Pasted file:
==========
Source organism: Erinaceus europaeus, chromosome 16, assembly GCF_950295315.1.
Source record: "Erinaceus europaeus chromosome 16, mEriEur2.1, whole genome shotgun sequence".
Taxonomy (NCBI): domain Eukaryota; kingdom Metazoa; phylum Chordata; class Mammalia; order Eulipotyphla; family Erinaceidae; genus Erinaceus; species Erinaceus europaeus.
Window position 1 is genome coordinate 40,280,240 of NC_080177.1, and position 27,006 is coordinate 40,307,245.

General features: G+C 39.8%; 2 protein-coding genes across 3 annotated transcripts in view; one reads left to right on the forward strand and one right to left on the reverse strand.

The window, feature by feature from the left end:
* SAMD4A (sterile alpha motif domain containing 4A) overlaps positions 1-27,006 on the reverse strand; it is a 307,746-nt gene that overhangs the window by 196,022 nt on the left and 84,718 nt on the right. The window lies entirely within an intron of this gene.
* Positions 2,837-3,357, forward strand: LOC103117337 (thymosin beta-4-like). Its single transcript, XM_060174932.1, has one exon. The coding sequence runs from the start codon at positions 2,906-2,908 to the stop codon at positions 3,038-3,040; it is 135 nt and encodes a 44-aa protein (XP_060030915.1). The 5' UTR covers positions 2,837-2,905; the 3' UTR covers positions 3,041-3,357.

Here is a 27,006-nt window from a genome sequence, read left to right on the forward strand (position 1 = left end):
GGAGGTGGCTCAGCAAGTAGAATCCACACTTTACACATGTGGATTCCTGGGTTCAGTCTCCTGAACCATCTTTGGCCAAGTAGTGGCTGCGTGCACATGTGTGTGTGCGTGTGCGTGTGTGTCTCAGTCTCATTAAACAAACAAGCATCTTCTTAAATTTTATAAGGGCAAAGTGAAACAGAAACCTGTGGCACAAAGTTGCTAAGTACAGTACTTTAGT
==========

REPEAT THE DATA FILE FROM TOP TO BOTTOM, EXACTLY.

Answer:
Source organism: Erinaceus europaeus, chromosome 16, assembly GCF_950295315.1.
Source record: "Erinaceus europaeus chromosome 16, mEriEur2.1, whole genome shotgun sequence".
Taxonomy (NCBI): domain Eukaryota; kingdom Metazoa; phylum Chordata; class Mammalia; order Eulipotyphla; family Erinaceidae; genus Erinaceus; species Erinaceus europaeus.
Window position 1 is genome coordinate 40,280,240 of NC_080177.1, and position 27,006 is coordinate 40,307,245.

General features: G+C 39.8%; 2 protein-coding genes across 3 annotated transcripts in view; one reads left to right on the forward strand and one right to left on the reverse strand.

The window, feature by feature from the left end:
* SAMD4A (sterile alpha motif domain containing 4A) overlaps positions 1-27,006 on the reverse strand; it is a 307,746-nt gene that overhangs the window by 196,022 nt on the left and 84,718 nt on the right. The window lies entirely within an intron of this gene.
* Positions 2,837-3,357, forward strand: LOC103117337 (thymosin beta-4-like). Its single transcript, XM_060174932.1, has one exon. The coding sequence runs from the start codon at positions 2,906-2,908 to the stop codon at positions 3,038-3,040; it is 135 nt and encodes a 44-aa protein (XP_060030915.1). The 5' UTR covers positions 2,837-2,905; the 3' UTR covers positions 3,041-3,357.

Here is a 27,006-nt window from a genome sequence, read left to right on the forward strand (position 1 = left end):
GGAGGTGGCTCAGCAAGTAGAATCCACACTTTACACATGTGGATTCCTGGGTTCAGTCTCCTGAACCATCTTTGGCCAAGTAGTGGCTGCGTGCACATGTGTGTGTGCGTGTGCGTGTGTGTCTCAGTCTCATTAAACAAACAAGCATCTTCTTAAATTTTATAAGGGCAAAGTGAAACAGAAACCTGTGGCACAAAGTTGCTAAGTACAGTACTTTAGT